If Hamilton proves you can make a bygone era a relevant, sexy and stylishly fashionable celebration of what is good, American Psycho proved a bygone era could be a relevant, stylishly terrifying reminder of all that was bad with our society may still be bad. Like Hamilton, American Psycho also fully committed to its concept, in this case, a sterile world that shocked as it jerked the audience between an excessive reality and a demented alt-reality, part drug induced haze, part psychotic break.  Sometimes the shifts were humorous, others were jarring and disorienting, still others were downright scary.  But all served the story and the point of view of the main character.  It left you wondering what, if anything you just witnessed "really" happened.  It is that uncertainty that was the thrill for me.  Leaving a show feeling that exhilaration that you've just gone somewhere you've never gone before is what I hope for every time I take my seat and the house lights dim. (There is, for me, an even greater comfort in a show that asks the audience to be fully present and thinking.)

With Hamilton, distance lends enchantment and perspective.  Applying modern conventions - hip hop, rap, rock and theater music, and rather poignant (and pointed) non-traditional casting - heightens the need to recall our country's founding, to celebrate the diversity that makes our country truly great, and to recognize how much further we have to go.  American Psycho was also a cautionary tale, that, sadly, prophesied that the future was about to repeat itself.  Looking back on it, the cast was decidedly "traditional," and in a setting not that far in the past, it was a scathing commentary on white male privilege, greed and excess.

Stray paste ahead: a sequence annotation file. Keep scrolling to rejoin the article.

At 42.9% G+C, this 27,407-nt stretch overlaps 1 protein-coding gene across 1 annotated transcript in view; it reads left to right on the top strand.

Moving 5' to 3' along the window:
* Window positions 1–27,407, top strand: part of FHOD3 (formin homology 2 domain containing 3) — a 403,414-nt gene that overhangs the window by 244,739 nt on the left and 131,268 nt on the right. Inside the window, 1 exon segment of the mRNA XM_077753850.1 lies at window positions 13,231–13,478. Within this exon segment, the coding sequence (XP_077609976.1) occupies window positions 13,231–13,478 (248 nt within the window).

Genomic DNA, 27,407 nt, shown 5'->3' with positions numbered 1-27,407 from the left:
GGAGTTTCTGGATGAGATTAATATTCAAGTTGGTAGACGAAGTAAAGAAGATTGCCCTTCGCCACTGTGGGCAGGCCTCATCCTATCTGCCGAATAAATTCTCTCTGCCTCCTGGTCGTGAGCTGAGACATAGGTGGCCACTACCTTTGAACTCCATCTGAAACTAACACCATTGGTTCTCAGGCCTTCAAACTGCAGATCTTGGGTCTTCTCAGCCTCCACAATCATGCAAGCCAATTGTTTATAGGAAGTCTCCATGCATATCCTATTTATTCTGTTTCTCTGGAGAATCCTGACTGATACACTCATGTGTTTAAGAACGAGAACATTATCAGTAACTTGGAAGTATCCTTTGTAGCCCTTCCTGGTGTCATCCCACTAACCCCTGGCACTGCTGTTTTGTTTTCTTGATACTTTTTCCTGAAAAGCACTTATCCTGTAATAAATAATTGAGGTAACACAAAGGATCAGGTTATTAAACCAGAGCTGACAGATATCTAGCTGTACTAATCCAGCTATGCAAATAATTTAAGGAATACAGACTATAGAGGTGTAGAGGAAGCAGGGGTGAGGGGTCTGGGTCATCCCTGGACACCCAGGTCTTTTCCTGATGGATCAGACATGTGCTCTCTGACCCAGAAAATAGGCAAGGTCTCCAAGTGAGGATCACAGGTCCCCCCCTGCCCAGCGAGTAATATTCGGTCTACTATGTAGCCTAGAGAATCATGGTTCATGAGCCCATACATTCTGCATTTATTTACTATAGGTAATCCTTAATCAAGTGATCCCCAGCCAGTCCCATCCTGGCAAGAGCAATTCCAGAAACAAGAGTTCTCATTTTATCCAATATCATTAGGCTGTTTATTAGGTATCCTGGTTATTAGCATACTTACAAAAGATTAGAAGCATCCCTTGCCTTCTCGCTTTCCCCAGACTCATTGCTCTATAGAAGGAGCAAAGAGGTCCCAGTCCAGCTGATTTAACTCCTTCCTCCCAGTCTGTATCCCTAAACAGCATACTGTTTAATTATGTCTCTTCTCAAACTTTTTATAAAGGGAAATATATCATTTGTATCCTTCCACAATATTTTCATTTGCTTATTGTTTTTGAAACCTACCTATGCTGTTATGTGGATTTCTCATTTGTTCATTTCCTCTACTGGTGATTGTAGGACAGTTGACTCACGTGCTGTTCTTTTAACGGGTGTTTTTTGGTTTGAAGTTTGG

By the time it was over, we saw nearly naked, perfectly toned bodies bathed in blood which seemed crazy and a little hard to witness.  Uncomfortable laughs greeted these scenes - you laughed so you didn't scream, and/or so you could put off the nagging thought that maybe upper class had/has it coming.

Timing, they say, is everything.  Had the show opened in the fall of 2016 or later, maybe American Psycho would have fared better.  Never meant to be easy on the audience, the show would not likely be a long runner in any event, but he onus of not having to fight the PR for Hamilton might have helped this unique production from getting lost in the shuffle.

More importantly, when the show was on the boards, we were in the throes of the ugly presidential campaign, and we naively thought there was just no way the very symbol of 80's excess and white privilege could actually win the election, let alone unleash conservative hell upon us.  The Trump jokes elicited hearty laughs. We got the joke. Had the show opened 6 months later, it would have been truly terrifying because then we'd know we were living it all over again. For real.

It's all about perspective...

SIDE NOTE: Had I been reviewing shows when I saw them: Hamilton (A) and American Psycho (A+)